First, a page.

Micah said...

I agree with Chris and Jason that you are doing a much better job than you realize. Training for the marathon is really much like running the marathon--it's hard to get a good sense of how you're doing at any one step along the way. In the end you look back and realize the journey, but it's very difficult at mile 14 to think about pace, strategy, etc. Sometimes you just have to look around at the people beside you (or sometimes the people watching on the sides because the people beside you look tired) or maybe just hum a tune or maybe just watch the road go by underneath you.

Running in the summer is very much like that. The way it feels and the way it is aren't always the same. You're making progress, but since it is small progress it's often hard to see or easy to be confused with lack of progress. And on top of that the fact that heat and humidity slow you down (it becomes more physically difficult to run the same distances and paces as it heats up) you may actually be getting in better shape and be slowing down.

What I suggest is a different kind of goal for the summer. A perseverance goal, but since perseverance is something you can only see in the end--a persistence goal. You've got 92 days in June, July, and August. You need to set a goal for how many workouts you want to complete.

Plug in the Nike+ and track your miles but don't pay attention to time (unless you have to pick up the kids)--just do it, er, I mean just run. If you're currently running 2 out of 3 days then plan to run 60 of the 92 days this summer. Keep some sort of schedule, and keep running the longer runs, but make sure some of your runs are light and feel too easy, like a short jog around Steere park, for 3 laps and then back home. Check off that you ran and go home.

The key to successful marathon training (at least for me) has been to not be overwhelmed by the process. When I was training the hardest and running 75 miles in a week (or so, I've lost my training logs) I would run a 12-15 mile long run and a workout or two that were 5-7 miles each, but most of my running were my 6-8 easy runs every week. That's about 70% of my running was easy--at a very relaxed pace--and either early in the morning on Clyde Fant parkway or in the early evening in the shade of the Broadmoor streets. In fact, my most difficult runs were with a training partner who liked to run his easy runs fast--these were too slow to be a workout and too fast to be relaxing.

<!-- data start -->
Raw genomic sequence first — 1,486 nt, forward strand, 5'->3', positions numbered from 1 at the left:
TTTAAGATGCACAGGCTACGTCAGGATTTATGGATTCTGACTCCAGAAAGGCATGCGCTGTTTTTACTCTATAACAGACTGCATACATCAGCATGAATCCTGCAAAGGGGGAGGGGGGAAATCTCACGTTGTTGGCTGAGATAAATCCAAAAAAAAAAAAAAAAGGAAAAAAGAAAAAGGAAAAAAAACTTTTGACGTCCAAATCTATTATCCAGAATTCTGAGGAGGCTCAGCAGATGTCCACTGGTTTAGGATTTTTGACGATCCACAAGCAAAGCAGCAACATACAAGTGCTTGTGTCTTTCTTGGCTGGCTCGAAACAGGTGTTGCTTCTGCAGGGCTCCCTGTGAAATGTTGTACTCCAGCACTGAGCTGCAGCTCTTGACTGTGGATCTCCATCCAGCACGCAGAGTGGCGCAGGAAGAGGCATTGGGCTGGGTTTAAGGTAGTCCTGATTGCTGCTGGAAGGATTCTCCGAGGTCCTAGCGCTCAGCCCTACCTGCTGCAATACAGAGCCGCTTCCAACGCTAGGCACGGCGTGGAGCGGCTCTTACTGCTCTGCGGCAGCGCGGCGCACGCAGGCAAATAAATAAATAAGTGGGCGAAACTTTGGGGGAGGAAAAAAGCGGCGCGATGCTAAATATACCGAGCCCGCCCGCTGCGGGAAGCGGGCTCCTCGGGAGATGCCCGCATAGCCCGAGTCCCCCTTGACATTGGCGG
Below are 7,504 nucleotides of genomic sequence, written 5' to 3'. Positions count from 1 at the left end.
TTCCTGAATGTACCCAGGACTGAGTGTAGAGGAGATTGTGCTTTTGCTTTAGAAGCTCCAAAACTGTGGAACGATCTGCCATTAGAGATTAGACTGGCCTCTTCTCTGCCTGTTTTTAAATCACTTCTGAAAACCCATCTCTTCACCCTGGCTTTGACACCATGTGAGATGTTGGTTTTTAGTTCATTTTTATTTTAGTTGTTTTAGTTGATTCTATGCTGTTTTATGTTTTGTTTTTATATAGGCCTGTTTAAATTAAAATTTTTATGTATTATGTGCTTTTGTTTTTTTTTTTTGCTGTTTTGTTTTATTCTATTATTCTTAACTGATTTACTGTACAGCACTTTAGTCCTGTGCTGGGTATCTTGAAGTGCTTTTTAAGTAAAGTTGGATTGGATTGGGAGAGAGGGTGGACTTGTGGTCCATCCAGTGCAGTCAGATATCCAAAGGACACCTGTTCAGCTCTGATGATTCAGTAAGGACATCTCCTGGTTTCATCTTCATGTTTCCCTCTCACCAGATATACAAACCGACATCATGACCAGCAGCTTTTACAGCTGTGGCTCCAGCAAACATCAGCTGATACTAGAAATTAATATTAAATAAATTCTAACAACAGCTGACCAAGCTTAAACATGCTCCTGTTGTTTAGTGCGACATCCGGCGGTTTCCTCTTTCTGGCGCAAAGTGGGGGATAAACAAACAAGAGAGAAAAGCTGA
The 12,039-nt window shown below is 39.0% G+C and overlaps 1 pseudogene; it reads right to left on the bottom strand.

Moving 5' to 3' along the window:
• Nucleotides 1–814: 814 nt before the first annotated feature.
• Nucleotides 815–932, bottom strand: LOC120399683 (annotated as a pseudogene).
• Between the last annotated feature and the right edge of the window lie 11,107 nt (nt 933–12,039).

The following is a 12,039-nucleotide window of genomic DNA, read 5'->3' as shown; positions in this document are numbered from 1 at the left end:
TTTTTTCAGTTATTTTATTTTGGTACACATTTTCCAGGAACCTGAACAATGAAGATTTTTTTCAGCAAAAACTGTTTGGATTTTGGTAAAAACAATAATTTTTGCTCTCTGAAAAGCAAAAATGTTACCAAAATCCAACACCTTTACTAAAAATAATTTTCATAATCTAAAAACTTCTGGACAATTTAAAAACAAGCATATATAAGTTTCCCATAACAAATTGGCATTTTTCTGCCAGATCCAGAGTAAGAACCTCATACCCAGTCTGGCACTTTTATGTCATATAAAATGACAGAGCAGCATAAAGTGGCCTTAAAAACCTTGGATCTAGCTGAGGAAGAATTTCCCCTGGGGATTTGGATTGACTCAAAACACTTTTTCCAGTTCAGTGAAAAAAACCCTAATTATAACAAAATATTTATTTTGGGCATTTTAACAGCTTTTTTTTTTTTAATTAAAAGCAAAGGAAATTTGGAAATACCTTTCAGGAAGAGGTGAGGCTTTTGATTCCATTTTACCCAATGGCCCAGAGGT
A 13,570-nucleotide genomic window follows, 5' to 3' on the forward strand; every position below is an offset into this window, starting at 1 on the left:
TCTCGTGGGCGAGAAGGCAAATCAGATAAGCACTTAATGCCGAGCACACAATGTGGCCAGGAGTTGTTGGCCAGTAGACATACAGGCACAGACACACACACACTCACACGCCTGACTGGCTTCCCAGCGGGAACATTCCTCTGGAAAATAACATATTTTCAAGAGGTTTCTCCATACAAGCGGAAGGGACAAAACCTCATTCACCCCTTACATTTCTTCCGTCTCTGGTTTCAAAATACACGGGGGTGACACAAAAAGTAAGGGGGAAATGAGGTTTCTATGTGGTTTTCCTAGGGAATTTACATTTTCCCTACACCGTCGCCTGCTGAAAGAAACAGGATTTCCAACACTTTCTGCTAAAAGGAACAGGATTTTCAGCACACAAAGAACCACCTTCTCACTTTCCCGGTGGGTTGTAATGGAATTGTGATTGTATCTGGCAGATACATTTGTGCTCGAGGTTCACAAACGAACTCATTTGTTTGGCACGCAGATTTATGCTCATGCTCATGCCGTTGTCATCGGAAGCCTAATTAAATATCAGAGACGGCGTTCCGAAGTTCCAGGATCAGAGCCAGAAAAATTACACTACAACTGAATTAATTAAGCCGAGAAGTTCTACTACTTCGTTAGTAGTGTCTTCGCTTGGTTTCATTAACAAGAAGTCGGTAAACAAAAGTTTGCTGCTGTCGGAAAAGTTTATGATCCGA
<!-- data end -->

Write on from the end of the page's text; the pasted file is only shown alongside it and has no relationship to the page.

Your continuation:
So that's a lot of theory and little practical, specific suggestions, but I can give them too. But I think you're making progress and will continue to make progress. You shouldn't let your training schedule burden you and burn you out (and indeed, cross training is a good option). But maybe--as long as your body isn't warning you about injury or physical burnout--you should make "just doing it" your goal for the summer.

Running a marathon is really a lot like running the beer mile. You can't figure out why you agreed to do it, and you can't reason why you're doing it at the time, but afterwards you realize that you enjoyed the whole experience and want to do it again--though maybe not too soon again.

You'll make it, with help, Shelby. Just take it one step at a time.

Shelby said...

Thanks guys. Your comments/advice/guidance/praise really is encouraging. I have a bicycle and Curves to keep me in shape when I am not running. I feel relief knowing "ya'll got my back" and empathize with me. I will keep you updated on my progress.